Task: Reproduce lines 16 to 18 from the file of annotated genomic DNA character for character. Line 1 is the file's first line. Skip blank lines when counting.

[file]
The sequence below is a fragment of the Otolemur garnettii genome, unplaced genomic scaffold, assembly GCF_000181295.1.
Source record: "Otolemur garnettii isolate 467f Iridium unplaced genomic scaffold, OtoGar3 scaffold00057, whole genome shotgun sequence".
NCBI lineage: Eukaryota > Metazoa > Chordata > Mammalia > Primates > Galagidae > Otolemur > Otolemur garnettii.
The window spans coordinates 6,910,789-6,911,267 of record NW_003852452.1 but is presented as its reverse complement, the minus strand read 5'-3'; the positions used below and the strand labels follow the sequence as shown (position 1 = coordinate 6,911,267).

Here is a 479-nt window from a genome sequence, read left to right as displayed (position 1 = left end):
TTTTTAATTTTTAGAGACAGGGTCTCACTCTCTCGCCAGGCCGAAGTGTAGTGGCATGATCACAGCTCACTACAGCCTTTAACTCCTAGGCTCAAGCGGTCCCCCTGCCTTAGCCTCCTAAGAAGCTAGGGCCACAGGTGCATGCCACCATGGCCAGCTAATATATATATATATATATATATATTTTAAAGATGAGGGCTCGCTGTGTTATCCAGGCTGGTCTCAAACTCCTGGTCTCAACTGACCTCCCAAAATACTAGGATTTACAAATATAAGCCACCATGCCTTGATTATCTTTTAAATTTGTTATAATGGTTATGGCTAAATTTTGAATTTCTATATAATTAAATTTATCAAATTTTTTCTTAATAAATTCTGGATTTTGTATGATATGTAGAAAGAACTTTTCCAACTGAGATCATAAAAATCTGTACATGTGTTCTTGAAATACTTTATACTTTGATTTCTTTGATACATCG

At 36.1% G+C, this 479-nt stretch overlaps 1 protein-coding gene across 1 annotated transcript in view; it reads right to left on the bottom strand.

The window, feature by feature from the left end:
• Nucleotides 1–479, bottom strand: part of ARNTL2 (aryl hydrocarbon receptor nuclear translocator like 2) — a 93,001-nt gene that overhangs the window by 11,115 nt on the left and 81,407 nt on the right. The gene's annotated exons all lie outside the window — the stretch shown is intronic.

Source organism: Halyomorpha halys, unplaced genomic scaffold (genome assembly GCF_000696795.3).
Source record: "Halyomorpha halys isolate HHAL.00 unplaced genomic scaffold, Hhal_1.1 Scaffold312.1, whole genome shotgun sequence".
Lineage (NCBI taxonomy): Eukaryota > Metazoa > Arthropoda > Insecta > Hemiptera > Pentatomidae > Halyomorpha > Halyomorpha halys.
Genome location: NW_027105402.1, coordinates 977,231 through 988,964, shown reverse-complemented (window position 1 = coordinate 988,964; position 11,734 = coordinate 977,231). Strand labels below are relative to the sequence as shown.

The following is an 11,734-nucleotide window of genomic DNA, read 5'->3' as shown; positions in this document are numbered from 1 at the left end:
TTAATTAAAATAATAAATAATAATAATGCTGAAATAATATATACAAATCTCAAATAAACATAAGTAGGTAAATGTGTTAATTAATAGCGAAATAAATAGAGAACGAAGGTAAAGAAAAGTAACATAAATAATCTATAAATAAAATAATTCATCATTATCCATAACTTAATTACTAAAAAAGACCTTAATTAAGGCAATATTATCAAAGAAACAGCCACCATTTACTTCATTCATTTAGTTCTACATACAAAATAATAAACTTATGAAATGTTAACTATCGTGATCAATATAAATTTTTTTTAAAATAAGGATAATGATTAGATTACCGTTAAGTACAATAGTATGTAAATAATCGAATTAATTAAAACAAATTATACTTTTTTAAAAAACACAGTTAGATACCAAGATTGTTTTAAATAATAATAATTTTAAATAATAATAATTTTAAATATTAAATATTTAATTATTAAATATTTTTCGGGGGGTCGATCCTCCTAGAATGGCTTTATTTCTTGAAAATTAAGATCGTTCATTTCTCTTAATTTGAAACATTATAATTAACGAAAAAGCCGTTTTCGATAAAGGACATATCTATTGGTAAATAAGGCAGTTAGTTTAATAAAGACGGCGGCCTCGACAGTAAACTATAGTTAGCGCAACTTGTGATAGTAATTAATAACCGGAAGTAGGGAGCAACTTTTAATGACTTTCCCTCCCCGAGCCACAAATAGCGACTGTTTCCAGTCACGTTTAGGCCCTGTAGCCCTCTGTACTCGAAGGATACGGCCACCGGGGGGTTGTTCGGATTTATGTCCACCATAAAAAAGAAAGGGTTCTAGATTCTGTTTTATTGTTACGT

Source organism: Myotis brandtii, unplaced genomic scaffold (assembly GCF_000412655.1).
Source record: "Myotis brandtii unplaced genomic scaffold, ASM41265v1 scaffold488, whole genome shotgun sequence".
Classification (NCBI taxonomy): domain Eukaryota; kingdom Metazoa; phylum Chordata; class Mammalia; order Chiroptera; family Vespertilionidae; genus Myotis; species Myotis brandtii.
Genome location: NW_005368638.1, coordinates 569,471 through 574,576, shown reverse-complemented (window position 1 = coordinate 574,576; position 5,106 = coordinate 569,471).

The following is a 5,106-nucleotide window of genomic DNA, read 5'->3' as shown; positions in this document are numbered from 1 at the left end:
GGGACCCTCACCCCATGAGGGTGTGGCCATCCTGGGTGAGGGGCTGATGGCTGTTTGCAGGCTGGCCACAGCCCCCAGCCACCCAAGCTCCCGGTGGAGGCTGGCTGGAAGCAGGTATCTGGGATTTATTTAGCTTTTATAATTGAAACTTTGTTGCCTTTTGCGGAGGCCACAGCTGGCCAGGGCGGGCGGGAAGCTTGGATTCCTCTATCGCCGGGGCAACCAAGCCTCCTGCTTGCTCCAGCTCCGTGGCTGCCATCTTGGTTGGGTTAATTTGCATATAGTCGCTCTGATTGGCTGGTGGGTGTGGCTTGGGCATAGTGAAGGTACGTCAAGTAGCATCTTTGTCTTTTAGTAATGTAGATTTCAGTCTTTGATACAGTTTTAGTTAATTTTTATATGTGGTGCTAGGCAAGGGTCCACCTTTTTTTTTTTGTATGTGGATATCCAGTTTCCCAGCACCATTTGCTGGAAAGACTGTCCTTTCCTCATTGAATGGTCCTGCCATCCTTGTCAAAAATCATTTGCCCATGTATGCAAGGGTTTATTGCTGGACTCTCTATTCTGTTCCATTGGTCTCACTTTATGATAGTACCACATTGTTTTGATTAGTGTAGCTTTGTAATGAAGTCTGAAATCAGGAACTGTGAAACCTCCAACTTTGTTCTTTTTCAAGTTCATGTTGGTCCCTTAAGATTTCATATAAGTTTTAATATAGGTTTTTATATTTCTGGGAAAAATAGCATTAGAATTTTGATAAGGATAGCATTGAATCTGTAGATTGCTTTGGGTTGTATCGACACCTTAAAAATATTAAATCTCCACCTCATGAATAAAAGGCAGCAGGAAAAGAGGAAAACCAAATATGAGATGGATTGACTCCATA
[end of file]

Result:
Source organism: Myotis brandtii, unplaced genomic scaffold (assembly GCF_000412655.1).
Source record: "Myotis brandtii unplaced genomic scaffold, ASM41265v1 scaffold488, whole genome shotgun sequence".
Classification (NCBI taxonomy): domain Eukaryota; kingdom Metazoa; phylum Chordata; class Mammalia; order Chiroptera; family Vespertilionidae; genus Myotis; species Myotis brandtii.